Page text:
Farricker's effort to get the paid job subjected him to pointed questions and criticism during investigative hearings by a legislative committee in May 2017 — and soon afterward Farricker resigned as both chairman and interim CEO. Turner then was elevated to the interim CEO job.

In October 2017, Farricker paid $11,318 — a $5,000 fine and $6,318 in restitution to the state — to settle a complaint by the state Office of State Ethics that he used his position to receive an "improper financial benefit."

Just when things seemed to be calming down at the lottery, New Year's Day 2018 brought a million-dollar-mistake that has haunted the agency ever since.

A five-member team that selected winners in the New Year's Super Draw game mistakenly excluded 100,000 of 214,601 eligible tickets that had been sold to players. The error resulted in a do-over drawing on Jan. 16 and a loss of about $1 million — along with suspensions of employees, and investigations by legislators and government regulators.

The month after that snafu, Turner placed the agency's $139,000-a-year security director, Alfred DuPuis, on a paid leave pending possible disciplinary action after an internal investigation concluded that he "acted with gross neglect ... of his duties" leading up to the flawed Jan. 1 drawing. DuPuis immediately went out on a Family and Medical Leave Act leave, and has not returned to work.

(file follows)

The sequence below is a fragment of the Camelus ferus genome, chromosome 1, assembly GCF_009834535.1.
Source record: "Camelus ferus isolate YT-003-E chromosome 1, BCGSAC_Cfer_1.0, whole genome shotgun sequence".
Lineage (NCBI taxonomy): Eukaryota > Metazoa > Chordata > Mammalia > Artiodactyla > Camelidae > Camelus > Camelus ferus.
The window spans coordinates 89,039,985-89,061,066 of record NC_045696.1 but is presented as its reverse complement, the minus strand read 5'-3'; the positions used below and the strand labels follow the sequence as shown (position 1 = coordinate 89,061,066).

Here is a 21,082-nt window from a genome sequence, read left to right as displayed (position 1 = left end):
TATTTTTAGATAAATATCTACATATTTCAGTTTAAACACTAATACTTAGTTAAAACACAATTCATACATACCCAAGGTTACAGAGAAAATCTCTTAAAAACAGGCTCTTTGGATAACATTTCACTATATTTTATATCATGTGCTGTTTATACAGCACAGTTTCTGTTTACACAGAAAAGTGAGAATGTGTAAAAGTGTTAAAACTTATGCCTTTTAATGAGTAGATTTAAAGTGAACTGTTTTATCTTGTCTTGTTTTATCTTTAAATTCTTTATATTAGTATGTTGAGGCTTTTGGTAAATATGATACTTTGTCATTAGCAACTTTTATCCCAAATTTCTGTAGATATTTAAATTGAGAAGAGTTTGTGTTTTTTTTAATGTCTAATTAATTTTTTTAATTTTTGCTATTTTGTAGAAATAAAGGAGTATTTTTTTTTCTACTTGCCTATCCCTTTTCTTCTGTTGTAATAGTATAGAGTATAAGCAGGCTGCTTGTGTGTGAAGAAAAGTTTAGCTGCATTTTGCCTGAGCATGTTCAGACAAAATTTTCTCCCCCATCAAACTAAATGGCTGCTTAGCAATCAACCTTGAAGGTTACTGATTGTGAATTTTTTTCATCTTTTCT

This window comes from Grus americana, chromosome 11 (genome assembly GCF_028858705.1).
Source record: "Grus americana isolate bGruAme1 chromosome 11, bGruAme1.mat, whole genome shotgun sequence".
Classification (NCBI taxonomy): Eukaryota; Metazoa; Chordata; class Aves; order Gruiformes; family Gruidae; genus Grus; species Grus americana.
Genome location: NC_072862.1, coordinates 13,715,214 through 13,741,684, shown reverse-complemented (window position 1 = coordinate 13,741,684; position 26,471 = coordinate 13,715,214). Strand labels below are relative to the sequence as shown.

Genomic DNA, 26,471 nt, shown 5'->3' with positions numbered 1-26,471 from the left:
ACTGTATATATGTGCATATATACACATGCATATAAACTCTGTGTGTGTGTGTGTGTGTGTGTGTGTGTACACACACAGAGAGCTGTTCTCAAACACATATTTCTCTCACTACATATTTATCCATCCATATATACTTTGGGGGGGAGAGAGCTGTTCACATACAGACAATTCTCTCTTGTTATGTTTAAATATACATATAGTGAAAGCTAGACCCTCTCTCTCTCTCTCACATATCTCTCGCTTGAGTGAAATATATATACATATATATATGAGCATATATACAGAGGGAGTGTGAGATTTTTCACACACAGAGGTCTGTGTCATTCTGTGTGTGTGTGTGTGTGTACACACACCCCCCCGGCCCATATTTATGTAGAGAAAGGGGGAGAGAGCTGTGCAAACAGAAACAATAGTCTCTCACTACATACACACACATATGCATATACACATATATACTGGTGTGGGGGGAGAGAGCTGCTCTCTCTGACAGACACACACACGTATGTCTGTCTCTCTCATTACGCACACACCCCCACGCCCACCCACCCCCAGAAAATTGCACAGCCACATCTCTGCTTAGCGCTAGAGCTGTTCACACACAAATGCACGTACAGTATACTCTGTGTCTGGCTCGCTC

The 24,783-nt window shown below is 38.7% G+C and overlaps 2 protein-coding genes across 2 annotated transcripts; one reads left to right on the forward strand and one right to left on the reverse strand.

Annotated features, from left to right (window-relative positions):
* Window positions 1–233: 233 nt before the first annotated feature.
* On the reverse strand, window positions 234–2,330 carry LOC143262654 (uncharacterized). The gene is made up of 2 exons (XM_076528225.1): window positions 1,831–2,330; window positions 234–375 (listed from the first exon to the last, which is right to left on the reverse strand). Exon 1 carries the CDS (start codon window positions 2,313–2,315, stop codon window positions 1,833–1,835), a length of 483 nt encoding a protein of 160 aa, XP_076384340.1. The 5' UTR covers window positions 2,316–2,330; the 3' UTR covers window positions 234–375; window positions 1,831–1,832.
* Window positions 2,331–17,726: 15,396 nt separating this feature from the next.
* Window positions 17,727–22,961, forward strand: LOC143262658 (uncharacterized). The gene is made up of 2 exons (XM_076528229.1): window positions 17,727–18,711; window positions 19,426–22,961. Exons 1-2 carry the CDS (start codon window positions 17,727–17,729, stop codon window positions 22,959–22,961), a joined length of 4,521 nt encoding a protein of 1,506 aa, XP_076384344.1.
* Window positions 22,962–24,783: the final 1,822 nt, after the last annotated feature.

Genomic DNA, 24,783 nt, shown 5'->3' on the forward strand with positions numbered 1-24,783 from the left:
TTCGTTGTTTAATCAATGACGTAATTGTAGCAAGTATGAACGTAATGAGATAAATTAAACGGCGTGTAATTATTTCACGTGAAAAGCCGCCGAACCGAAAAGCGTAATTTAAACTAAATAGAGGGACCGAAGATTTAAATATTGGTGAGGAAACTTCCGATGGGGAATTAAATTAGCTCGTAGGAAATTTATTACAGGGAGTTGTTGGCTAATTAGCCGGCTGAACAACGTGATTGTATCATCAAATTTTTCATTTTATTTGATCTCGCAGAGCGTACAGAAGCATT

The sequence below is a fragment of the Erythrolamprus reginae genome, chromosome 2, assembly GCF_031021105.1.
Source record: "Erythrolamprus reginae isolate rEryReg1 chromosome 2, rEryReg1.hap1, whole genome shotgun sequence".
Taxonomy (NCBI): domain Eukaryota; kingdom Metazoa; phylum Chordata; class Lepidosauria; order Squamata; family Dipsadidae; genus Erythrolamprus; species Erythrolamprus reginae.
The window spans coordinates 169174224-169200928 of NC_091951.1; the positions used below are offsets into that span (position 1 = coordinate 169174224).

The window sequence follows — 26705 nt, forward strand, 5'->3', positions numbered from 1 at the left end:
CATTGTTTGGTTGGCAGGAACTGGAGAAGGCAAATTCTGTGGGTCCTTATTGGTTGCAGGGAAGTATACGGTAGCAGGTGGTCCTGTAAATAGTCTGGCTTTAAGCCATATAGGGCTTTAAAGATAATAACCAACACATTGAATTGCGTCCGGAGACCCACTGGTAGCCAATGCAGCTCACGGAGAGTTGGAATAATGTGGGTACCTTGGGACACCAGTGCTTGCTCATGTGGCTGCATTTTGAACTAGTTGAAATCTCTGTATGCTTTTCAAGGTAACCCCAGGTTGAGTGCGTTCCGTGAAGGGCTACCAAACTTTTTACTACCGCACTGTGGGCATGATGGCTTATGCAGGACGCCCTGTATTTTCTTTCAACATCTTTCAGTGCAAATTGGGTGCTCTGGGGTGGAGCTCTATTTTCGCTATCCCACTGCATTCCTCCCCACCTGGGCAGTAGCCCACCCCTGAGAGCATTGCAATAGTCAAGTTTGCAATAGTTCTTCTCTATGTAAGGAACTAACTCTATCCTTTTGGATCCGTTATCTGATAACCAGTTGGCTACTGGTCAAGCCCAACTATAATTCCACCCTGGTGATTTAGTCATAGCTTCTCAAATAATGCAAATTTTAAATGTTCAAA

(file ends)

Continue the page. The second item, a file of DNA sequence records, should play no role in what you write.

The agency's human resources director, Jane Rooney, also went out on a leave around the same time — even though she has not been targeted for possible discipline — and as of Thursday was still not back in the office, DeFronzo confirmed.

News story photo(Click to display full-size in gallery)

Hartford Courant

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4 comments. Last comment 5 days ago by bedrpost.
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music*'s avatar - box
The Big Valley in California
United States
Member #157856
August 2, 2014
2493 Posts
Online
Posted: July 6, 2018, 10:23 am - IP Logged

I wish Gregory Smith smooth sailing and a successful journey in his new role.

 He started correctly by denying a press interview until after consulting with Governor Bruce Rauner of Illinois. 

God bless Gregory Smith.

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  Muddy water is best cleared by leaving it alone.  Alan Watts and Zen Buddhism

    lejardin's avatar - Lottery-014.jpg

    United States
    Member #118609
    November 4, 2011
    1325 Posts
    Offline
    Posted: July 6, 2018, 10:56 am - IP Logged